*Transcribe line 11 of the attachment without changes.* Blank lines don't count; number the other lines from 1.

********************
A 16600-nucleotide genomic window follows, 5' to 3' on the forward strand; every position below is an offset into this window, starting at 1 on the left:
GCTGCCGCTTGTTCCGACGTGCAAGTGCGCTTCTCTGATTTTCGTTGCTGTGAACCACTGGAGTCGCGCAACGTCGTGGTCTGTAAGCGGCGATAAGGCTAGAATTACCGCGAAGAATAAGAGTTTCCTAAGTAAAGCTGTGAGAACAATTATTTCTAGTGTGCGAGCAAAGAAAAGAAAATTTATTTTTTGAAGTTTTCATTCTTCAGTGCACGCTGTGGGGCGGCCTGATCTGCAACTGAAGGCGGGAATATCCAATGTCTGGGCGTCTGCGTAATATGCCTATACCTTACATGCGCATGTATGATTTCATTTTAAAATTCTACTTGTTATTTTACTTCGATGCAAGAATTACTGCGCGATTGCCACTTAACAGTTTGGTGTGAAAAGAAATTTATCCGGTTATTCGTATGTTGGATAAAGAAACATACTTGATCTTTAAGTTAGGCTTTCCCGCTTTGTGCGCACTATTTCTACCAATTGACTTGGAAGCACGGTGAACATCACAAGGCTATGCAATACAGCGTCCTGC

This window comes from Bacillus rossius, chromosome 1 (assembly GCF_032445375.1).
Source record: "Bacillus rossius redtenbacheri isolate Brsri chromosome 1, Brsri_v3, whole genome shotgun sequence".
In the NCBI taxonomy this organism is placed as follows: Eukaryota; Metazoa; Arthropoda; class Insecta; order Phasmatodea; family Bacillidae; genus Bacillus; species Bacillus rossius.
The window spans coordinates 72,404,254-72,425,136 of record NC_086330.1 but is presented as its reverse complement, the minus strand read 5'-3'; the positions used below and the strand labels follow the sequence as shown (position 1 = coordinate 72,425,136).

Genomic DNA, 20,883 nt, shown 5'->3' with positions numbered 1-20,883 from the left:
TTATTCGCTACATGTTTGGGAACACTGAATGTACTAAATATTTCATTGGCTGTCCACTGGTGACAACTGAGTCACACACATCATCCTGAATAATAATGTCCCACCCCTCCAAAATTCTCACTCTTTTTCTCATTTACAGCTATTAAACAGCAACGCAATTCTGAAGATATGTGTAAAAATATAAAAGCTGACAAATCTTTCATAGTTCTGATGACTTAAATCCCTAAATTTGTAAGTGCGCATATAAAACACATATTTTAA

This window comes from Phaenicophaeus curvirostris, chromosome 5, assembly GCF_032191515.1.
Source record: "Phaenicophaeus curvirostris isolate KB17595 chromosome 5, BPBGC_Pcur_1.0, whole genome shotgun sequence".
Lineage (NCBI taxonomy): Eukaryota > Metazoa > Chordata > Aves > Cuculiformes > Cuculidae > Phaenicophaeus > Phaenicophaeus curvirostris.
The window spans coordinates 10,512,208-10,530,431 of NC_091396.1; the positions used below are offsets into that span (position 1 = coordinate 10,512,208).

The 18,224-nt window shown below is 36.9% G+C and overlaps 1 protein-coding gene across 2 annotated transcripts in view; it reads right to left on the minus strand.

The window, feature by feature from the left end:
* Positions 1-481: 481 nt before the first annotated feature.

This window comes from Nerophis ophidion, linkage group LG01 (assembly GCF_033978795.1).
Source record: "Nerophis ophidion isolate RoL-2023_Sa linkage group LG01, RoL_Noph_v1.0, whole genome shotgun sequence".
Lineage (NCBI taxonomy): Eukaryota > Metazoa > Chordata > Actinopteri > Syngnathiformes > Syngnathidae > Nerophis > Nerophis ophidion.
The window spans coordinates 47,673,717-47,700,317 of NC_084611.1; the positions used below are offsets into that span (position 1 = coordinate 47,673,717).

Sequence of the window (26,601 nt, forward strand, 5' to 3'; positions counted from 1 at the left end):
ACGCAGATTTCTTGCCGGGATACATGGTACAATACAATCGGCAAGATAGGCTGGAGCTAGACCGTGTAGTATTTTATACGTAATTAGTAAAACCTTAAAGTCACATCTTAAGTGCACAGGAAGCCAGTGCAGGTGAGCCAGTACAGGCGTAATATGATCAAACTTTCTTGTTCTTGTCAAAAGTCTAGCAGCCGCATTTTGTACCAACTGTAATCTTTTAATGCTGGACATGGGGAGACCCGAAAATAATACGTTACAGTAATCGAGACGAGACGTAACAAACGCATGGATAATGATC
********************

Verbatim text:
Lineage (NCBI taxonomy): Eukaryota > Metazoa > Chordata > Aves > Cuculiformes > Cuculidae > Phaenicophaeus > Phaenicophaeus curvirostris.